Alcantar v. Morganthaler

Filing 40

MEMORANDUM Opinion and Order written by the Honorable Gary Feinerman on 9/16/2022.Mailed notice.(jlj, ) (Main Document 40 replaced on 9/16/2022) (jlj, ).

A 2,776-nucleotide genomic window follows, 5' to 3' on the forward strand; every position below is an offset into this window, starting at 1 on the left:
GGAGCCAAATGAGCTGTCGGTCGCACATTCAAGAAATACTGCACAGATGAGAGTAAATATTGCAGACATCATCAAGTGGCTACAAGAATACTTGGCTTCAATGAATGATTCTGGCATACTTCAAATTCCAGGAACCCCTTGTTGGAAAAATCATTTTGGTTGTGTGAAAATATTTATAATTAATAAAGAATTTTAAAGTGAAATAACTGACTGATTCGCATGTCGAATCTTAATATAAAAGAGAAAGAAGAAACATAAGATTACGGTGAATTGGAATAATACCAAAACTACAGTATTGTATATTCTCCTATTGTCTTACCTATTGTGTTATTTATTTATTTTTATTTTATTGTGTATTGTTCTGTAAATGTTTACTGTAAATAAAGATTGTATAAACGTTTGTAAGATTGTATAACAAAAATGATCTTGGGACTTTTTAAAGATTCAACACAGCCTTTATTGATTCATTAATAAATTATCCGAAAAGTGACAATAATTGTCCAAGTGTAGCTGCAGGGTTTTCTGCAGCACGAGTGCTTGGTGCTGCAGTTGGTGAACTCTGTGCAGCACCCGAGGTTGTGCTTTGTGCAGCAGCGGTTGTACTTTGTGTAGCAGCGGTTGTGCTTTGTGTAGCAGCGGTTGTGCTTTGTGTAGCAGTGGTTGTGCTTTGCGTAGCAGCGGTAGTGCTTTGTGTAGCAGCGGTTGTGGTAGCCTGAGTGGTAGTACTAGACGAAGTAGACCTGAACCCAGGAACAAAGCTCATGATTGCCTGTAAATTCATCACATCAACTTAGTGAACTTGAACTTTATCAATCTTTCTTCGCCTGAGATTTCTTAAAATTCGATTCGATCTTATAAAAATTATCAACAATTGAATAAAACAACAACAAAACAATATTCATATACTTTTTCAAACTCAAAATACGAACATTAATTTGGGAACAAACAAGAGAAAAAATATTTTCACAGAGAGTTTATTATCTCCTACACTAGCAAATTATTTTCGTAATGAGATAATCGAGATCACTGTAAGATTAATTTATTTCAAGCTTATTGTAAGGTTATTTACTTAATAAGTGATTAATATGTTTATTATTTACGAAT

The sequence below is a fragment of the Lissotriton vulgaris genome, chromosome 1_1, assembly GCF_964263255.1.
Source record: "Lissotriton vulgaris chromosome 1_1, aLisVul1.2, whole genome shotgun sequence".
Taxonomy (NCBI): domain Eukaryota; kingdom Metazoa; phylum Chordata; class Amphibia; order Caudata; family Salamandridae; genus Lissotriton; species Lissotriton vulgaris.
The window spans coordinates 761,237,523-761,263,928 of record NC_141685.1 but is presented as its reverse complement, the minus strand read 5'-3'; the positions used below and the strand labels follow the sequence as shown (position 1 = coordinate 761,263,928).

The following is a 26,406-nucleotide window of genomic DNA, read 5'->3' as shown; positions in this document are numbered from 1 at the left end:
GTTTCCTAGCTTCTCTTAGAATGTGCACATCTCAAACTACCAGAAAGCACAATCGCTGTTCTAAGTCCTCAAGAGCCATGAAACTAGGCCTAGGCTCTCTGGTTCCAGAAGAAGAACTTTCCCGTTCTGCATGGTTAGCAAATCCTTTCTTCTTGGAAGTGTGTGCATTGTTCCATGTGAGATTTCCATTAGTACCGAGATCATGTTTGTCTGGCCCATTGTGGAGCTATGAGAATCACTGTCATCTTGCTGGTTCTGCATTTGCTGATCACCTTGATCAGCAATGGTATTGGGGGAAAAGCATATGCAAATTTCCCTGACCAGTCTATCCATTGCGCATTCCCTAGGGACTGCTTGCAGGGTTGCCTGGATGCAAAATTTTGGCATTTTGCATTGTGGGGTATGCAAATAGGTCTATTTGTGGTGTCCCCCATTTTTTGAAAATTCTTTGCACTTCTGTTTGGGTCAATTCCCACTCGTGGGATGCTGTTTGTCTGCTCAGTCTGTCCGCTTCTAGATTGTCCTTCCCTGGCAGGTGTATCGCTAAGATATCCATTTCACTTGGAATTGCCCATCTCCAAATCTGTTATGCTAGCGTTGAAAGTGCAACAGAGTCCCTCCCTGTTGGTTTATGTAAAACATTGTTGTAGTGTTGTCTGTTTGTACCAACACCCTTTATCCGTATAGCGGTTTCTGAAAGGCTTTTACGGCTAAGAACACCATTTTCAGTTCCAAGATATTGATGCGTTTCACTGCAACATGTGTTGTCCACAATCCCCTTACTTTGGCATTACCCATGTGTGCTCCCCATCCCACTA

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Case: 1:20-cv-05992 Document #: 40 Filed: 09/16/22 Page 1 of 10 PageID #:2194 UNITED STATES DISTRICT COURT FOR THE NORTHERN DISTRICT OF ILLINOIS EASTERN DIVISION MIGUEL ALCANTAR, Petitioner, vs. GREG MORGENTHALER, Warden, Big Muddy River Correctional Center, Respondent. ) ) ) ) ) ) ) ) ) ) 20 C 5992 Judge Gary Feinerman MEMORANDUM OPINION AND ORDER Miguel Alcantar, an Illinois prisoner serving an eighteen-year sentence for predatory criminal sexual assault and aggravated criminal sexual abuse, petitions for a writ of habeas corpus under 28 U.S.C. § 2254. Doc. 1. The petition is denied, and the court declines to issue a certificate of appealability. Background Under the Antiterrorism and Effective Death Penalty Act of 1996 (“AEDPA”), a federal habeas court presumes that the state courts’ factual findings are correct unless they are rebutted by clear and convincing evidence. See 28 U.S.C. § 2254(d)(2), (e)(1); Thurston v. Vanihel, 39 F.4th 921, 929 n.2 (7th Cir. 2022) (noting that “§ 2254(e)(1) provides the mechanism for proving unreasonableness [under § 2254(d)(2)]”) (alteration in original); Jean-Paul v. Douma, 809 F.3d 354, 360 (7th Cir. 2015) (“A state court’s factual finding is unreasonable only if it ignores the clear and convincing weight of the evidence.”) (internal quotation marks omitted); Coleman v. Hardy, 690 F.3d 811, 815 (7th Cir. 2012) (“After AEDPA, we are required to presume a state court’s account of the facts correct, and the petitioner has the burden of rebutting the presumption of correctness by clear and convincing evidence.”) (internal quotation marks 1 Case: 1:20-cv-05992 Document #: 40 Filed: 09/16/22 Page 2 of 10 PageID #:2195 omitted). The Appellate Court of Illinois is the last state court to have adjudicated Alcantar’s case on the merits. People v. Alcantar, 2018 IL App (1st) 162771-U (Ill. App. Oct. 29, 2018) (reproduced at Doc. 12-3), appeal denied, 116 N.E.3d 928 (Ill. 2019). The following sets forth relevant facts as that court described them, as well as the procedural background of the state criminal proceedings. In 2012, Alcantar’s daughter J.A.—then five years old—accused him of molesting her. Doc. 12-3 at 1. Alcantar was charged with predatory criminal sexual assault and aggravated criminal sexual abuse. Ibid. In 2014, J.A. told an interviewer with the Children’s Advocacy Center that Alcantar had molested both her and her younger sister, N.A., in 2012. Ibid. Alcantar asked to subpoena N.A.’s medical records from a 2014 examination, and the state trial court denied his request. Id. at 1, 4. Alcantar was convicted of both charges at a jury trial. Id. at 1 He appealed, arguing in pertinent part that the trial court denied his rights under the Sixth Amendment’s Compulsory Process Clause by denying leave to subpoena N.A.’s medical records. Doc 12-1 at 35-39. The Appellate Court of Illinois affirmed, holding in pertinent part that the trial court did not abuse its discretion because the “records had no relevance to the charges against [Alcantar] involving J.A.” Doc. 12-3 at 4. Alcantar filed a petition for leave to appeal (“PLA”) with the Supreme Court of Illinois, reiterating his Compulsory Process Clause argument. Doc. 12-4 at 11-14. The PLA was denied. People v. Alcantar, 116 N.E.2d 928 (Ill. 2019). Alcantar petitioned for certiorari in the United States Supreme Court, again raising a Compulsory Process Clause argument. Doc. 12-6 at 10-15. The petition was denied. Alcantar v. Illinois, 140 S. Ct. 140 (2019). 2 Case: 1:20-cv-05992 Document #: 40 Filed: 09/16/22 Page 3 of 10 PageID #:2196 Alcantar then filed in this court a petition for a writ of habeas corpus. Doc. 1. He claims that he “was deprived of due process under the fourteenth amendment when the [state trial] court refused to conduct an in camera inspection of [N.A.’s] potentially exculpatory medical records in the possession of the prosecution.” Doc. 1 at 13. More specifically, Alcantar submits that Brady v. Maryland, 373 U.S. 83 (1963), required the prosecution to turn over N.A.’s 2014 medical records upon his request, while Pennsylvania v. Ritchie, 480 U.S. 39 (1987), required the trial court to examine those records in camera. Doc. 1 at 15-17. Alcantar suggests that the medical records may indicate “that J.A. had fabricated another incident of sexual abuse.” Doc. 1 at 16-17; see also Doc. 12-14 at 238-240 (Alcantar’s state court motion for a subpoena for N.A.’s medical records). “In the alternative,” Alcantar claims that “should the appellate court’s decision as to relevance [of the records] … be construed as a factual finding, it was clearly incorrect,” and “this court should allow the issuances of subpoenas for the relevant records and conduct an evidentiary hearing to determine whether the suppression of these materials violated” his rights. Doc. 1 at 17. Discussion The Warden argues that Alcantar procedurally defaulted his Fourteenth Amendment due process claim by failing to present it to the state courts. Doc. 11 at 9-14. “A federal court will not hear a state prisoner’s habeas claim unless the prisoner has first exhausted his state remedies by presenting the claim to the state courts for one full round of review.” Crutchfield v. Dennison, 910 F.3d 968, 972 (7th Cir. 2018) (citing Davila v. Davis, 137 S. Ct. 2058, 2064 (2017)). A prisoner can satisfy this requirement either on direct appeal or on post-conviction review. See Richardson v. Lemke, 745 F.3d 258, 268 (7th Cir. 2014). In Illinois, exhaustion requires presenting the claim to the Supreme Court of Illinois. See O’Sullivan v. Boerckel, 526 3 Case: 1:20-cv-05992 Document #: 40 Filed: 09/16/22 Page 4 of 10 PageID #:2197 U.S. 838, 845-46 (1999). “If a petitioner fails to properly assert a federal claim at each level in the state court system, the claim is procedurally defaulted.” Sanders v. Radtke, __ F.4th __, 2022 WL 3974271, at *5 (7th Cir. Sept. 1, 2022). After the Warden raised procedural default in his answer, Doc. 11 at 9-14, Alcantar moved this court to stay these proceedings to allow him “to return to the Illinois state courts to seek a supervisory order reinstating the [state court] appeal so that the Brady claim can be added,” Doc. 18 at 2. This court granted the motion to stay over the Warden’s objection. Doc. 22. Alcantar then sought a supervisory order from the Supreme Court of Illinois that, as he put it, would permit him “to file an amended brief [with the state appellate court] clarifying that the [trial] court erred by denying his motion to issue a subpoena for [N.A.’s] medical records not only on the grounds of denial of his right to compulsory process under the sixth amendment to the United States Constitution but also on the grounds of denial of his fourteenth amendment rights to due process under Brady v. Maryland, 373 U.S. 83 (1963).” Doc. 24-1 at 1. The state supreme court denied Alcantar’s motion, Doc. 26-1, and he does not contend that his unsuccessful motion satisfied his obligation to present his due process claim to each level of the state judiciary, Doc. 31 at 3 (arguing only that the state supreme court’s denial of his motion “is not dispositive” against him). Given this procedural backdrop, Alcantar failed to assert his due process claim at each level of the state judiciary. True enough, his appellate court brief and PLA discussed N.A.’s medical records. E.g., Doc. 12-1 at 35-39; Doc. 12-4 at 11-14. Both filings, however, argued that the trial court’s denial of his motion to subpoena the medical records violated his Sixth Amendment compulsory process rights. That claim is legally distinct from a Fourteenth Amendment due process claim under Brady or Ritchie. 4 Case: 1:20-cv-05992 Document #: 40 Filed: 09/16/22 Page 5 of 10 PageID #:2198 Alcantar acknowledges that “the body of the [appellate court] brief and the [PLA] both discussed the sixth amendment’s compulsory process clause.” Doc. 31 at 2. That acknowledgement is consistent with his motion for a supervisory order, which conceded that although his appellate court brief “noted that the defense at trial had sought disclosure of the exculpatory material under Brady, the body of the brief cited only the sixth amendment in arguing that the [trial] court had erred.” Doc 24-1 at 2. Nonetheless, citing Ritchie, Alcantar contends here that he adequately presented his due process claim in state court because “the United States Supreme Court has made clear, in this context, that the analysis under [the Due Process Clause and the Compulsory Process Clause] is very similar, if not identical.” Doc. 31 at 2. This argument fails. As an initial matter, Alcantar misapprehends Ritchie, where the Supreme Court held that “Ritchie’s claims more properly are considered by reference to due process,” and that it “need not decide today whether and how the guarantees of the Compulsory Process Clause differ from those of the Fourteenth Amendment.” 480 U.S. at 56. But even if Ritchie suggests—as Alcantar now contends—that the due process and compulsory process analyses are “very similar, if not identical,” Doc. 31 at 2, the underlying rights are not the same, so he cannot have exhausted his due process claim by asserting a compulsory process claim in state court. See Chambers v. McCaughtry, 264 F.3d 732, 738 (7th Cir. 2001) (“Mere similarity of claims is insufficient to exhaust.”) (citing Picard v. Connor, 404 U.S. 270, 276 (1971)). Nor is it sufficient that Alcantar’s appellate court brief and PLA stated—without elaboration—that “[t]he trial court was wrong” to deny his motion “for the disclosure of [N.A.’s medical] records as exculpatory material evidence under Brady v. Maryland, 373 U.S. 83 (1963).” Doc. 12-1 at 35; Doc. 12-4 at 11. “[P]assing reference to a constitutional issue” does 5 Case: 1:20-cv-05992 Document #: 40 Filed: 09/16/22 Page 6 of 10 PageID #:2199 not comprise fair presentment to the state courts. Chambers, 264 F.3d at 738 (internal quotation marks omitted). Indeed, Alcantar had reason to know that any purported Brady claim required greater articulation. The State’s appellate court brief argued that Alcantar had “clearly abandoned” and forfeited any Brady claim by failing to support it with “argument and relevant legal authority.” Doc. 12-2 at 37. Alcantar did not file a reply brief in the appellate court, Doc. 11 at 7 n.1, 11, and the appellate court’s opinion did not discuss (or even cite) Brady. Doc. 12-3. And yet in his PLA, Alcantar did not argue that the appellate court had failed to recognize a Brady claim that he had pressed in that court, Doc. 12-4—demonstrating that, at the time, even Alcantar did not believe that he had pressed such a claim. After all, if Alcantar thought that the appellate court had ignored a properly presented Brady claim, he surely would have alerted the state supreme court in his PLA. As for Ritchie, Alcantar maintains that “there is no such thing as a ‘Ritchie’ claim: Ritchie is simply an application of Brady which requires a trial judge to review sensitive materials in camera when a Brady claim is made.” Doc. 31 at 2. Thus, in Alcantar’s own understanding of the pertinent case law, his failure to preserve a Brady claim in state court necessarily means that he failed to preserve any Ritchie claim. Alcantar may overcome his procedural default either by demonstrating cause and prejudice or by showing that this court’s failure to consider his due process claim would result in a fundamental miscarriage of justice. See House v. Bell, 547 U.S. 518, 536 (2006); Smith v. McKee, 598 F.3d 374, 382 (7th Cir. 2010). He does not argue cause and prejudice, Doc. 31, thus forfeiting any such argument. See Perruquet v. Briley, 390 F.3d 505, 514-15 (7th Cir. 2004) (explaining that the petitioner bears the burden of demonstrating an exception to procedural default); Franklin v. Gilmore, 188 F.3d 877, 884 (7th Cir. 1999) (“[P]rocedural default will be 6 Case: 1:20-cv-05992 Document #: 40 Filed: 09/16/22 Page 7 of 10 PageID #:2200 excused if a defendant can show that a failure to review the defendant’s claims would result in a fundamental miscarriage of justice. [The petitioner], however, does not make this argument and we will not make it for him.”) (citation omitted). Alcantar does invoke the fundamental miscarriage of justice gateway for considering defaulted claims. Doc. 30 at 2; Doc. 31 at 3. “The fundamental miscarriage of justice standard erects an extremely high bar for the habeas petitioner to clear. It applies only in the rare case where the petitioner can prove that he is actually innocent of the crime of which he has been convicted.” McDowell v. Lemke, 737 F.3d 476, 483 (7th Cir. 2013); see also Blackmon v. Williams, 823 F.3d 1088, 1101 (7th Cir. 2016) (explaining that the standard “is demanding and permits [federal court] review only in the extraordinary case”) (internal quotation marks omitted). “To pass through th[is] actual-innocence gateway to a merits review of … procedurally barred claim[s], [a] petitioner must have ‘new reliable evidence—whether it be exculpatory scientific evidence, trustworthy eyewitness accounts, or critical physical evidence— that was not presented at trial.’” Jones v. Calloway, 842 F.3d 454, 461 (7th Cir. 2016) (quoting Schlup v. Delo, 513 U.S. 298, 324 (1995)). “‘New evidence’ in this context does not mean ‘newly discovered evidence’; it just means evidence that was not presented at trial.” Ibid. “The petitioner must prove, based on this evidence, that it was more likely than not that no jury would have convicted him at trial were the new, exculpatory evidence available.” McDowell, 737 F.3d at 483. “[B]ecause an actual-innocence claim [necessarily] involves evidence the trial jury did not have before it,” a federal habeas court must evaluate “how reasonable jurors would react to the overall, newly supplemented record.” Jones, 842 F.3d at 461 (internal quotation marks omitted). 7 Case: 1:20-cv-05992 Document #: 40 Filed: 09/16/22 Page 8 of 10 PageID #:2201 Alcantar’s reply brief states, referring to his motion for leave to file an amended habeas petition, that he “believe[d] he [would] be able to make a showing of actual innocence.” Doc. 31 at 3. His motion for leave to amend, in turn, states his “belie[f] that by January 17, 2022, he [would] be able to produce new evidence of innocence and [could] file an amended habeas petition by that date.” Doc. 30 at 2. The court granted Alcantar’s motion, giving him until January 17, 2022 to file an amended habeas petition. Doc. 32. Alcantar failed to do so, and after that deadline passed, the court indicated that the matter was fully briefed and taken under advisement. Doc. 33. (Alcantar did, however, file a reply brief in support of his original petition. Doc. 31.) Alcantar has thus forfeited any fundamental miscarriage of justice argument. Even putting aside forfeiture, Alcantar fails to satisfy “extremely high bar” for successfully invoking the fundamental miscarriage of justice gateway to federal habeas review. McDowell, 737 F.3d at 483. In initially seeking N.A.’s medical records in state court, Alcantar argued that they might describe statements and/or physical evidence that contradicted or failed to support J.A.’s assertions that he had molested her and N.A., thereby undermining J.A.’s reliability. Doc. 12-14 at 238-240. The strength of such evidence (assuming the records contained it) is debatable. The records at issue were generated in 2014, two years after J.A.’s initial assertion that Alcantar had molested her. Doc. 12-3 at 1. It is doubtful that a jury would have found it significant that there were inconsistencies between J.A.’s 2012 statements (made when she was five years old) and statements she made two years later. Indeed, in returning a guilty verdict, Alcantar’s jury necessarily rejected his submission that J.A.’s account of events was unreliable because her “statements [were] so internally inconsistent.” Doc. 12-12 at 100 (closing argument). At bottom, the court cannot say “that it was more likely than not that no jury would have convicted [Alcantar] at trial” had he possessed N.A.’s medical records. McDowell, 8 Case: 1:20-cv-05992 Document #: 40 Filed: 09/16/22 Page 9 of 10 PageID #:2202 737 F.3d at 483. Alcantar thus fails to satisfy the fundamental miscarriage of justice exception to procedural default. As noted, Alcantar also claims that “should the appellate court’s decision as to relevance [of N.A.’s medical records] … be construed as a factual finding, it was clearly incorrect.” Doc. 1 at 17; see 28 U.S.C. § 2254(d)(2) (permitting habeas relief where a state court decision “was based on an unreasonable determination of the facts in light of the evidence presented in the State court proceeding”); id. at § 2254(e)(1) (providing that a habeas petitioner bears “the burden of rebutting the presumption of correctness” that attaches to a state court’s factual determinations “by clear and convincing evidence”). This claim fails. Alcantar’s habeas petition airs this perfunctory argument in a two-sentence paragraph that does not cite, let alone address, precedent engaging with the deferential standards of § 2254(d)(2) and § 2254(e)(1). Doc. 1 at 17. He cites no authority to support his claim that the appellate court’s relevance determination was “based upon an unreasonable determination of the facts,” id. at 13, and “was clearly incorrect,” id. at 17, or his earlier assertion that “[t]he possibility that J.A. had fabricated another incident of sexual abuse was obviously relevant to her credibility,” id. at 16-17. Alcantar has thus forfeited any fact-based challenge to the state appellate court’s relevance determination. See Mahaffey v. Ramos, 588 F.3d 1142, 1146 (7th Cir. 2009) (“Perfunctory, undeveloped arguments without discussion or citation to pertinent legal authority are waived.”). Conclusion Alcantar’s habeas petition is denied. Rule 11(a) of the Rules Governing Section 2254 Cases states that “[t]he district court must issue or deny a certificate of appealability when it enters a final order adverse to the applicant.” See Lavin v. Rednour, 641 F.3d 830, 832 (7th Cir. 2011). Where, as here, “the district court denies a habeas petition on procedural grounds,” a 9 Case: 1:20-cv-05992 Document #: 40 Filed: 09/16/22 Page 10 of 10 PageID #:2203 certificate of appealability “should issue when the prisoner shows, at least, that jurists of reason would find it debatable whether the petition states a valid claim of the denial of a constitutional right and that jurists of reason would find it debatable whether the district court was correct in its procedural ruling.” Slack v. McDaniel, 529 U.S. 473, 484 (2000); see also Anderson v. Litscher, 281 F.3d 672, 673-74 (7th Cir. 2002). This court’s denial of Alcantar’s habeas petition relies on settled precedents and the application of those precedents to his petition does not present difficult or close questions, and so the petition does not meet the standard for granting a certificate of appealability. This court therefore denies a certificate of appealability. September 16, 2022 United States District Judge 10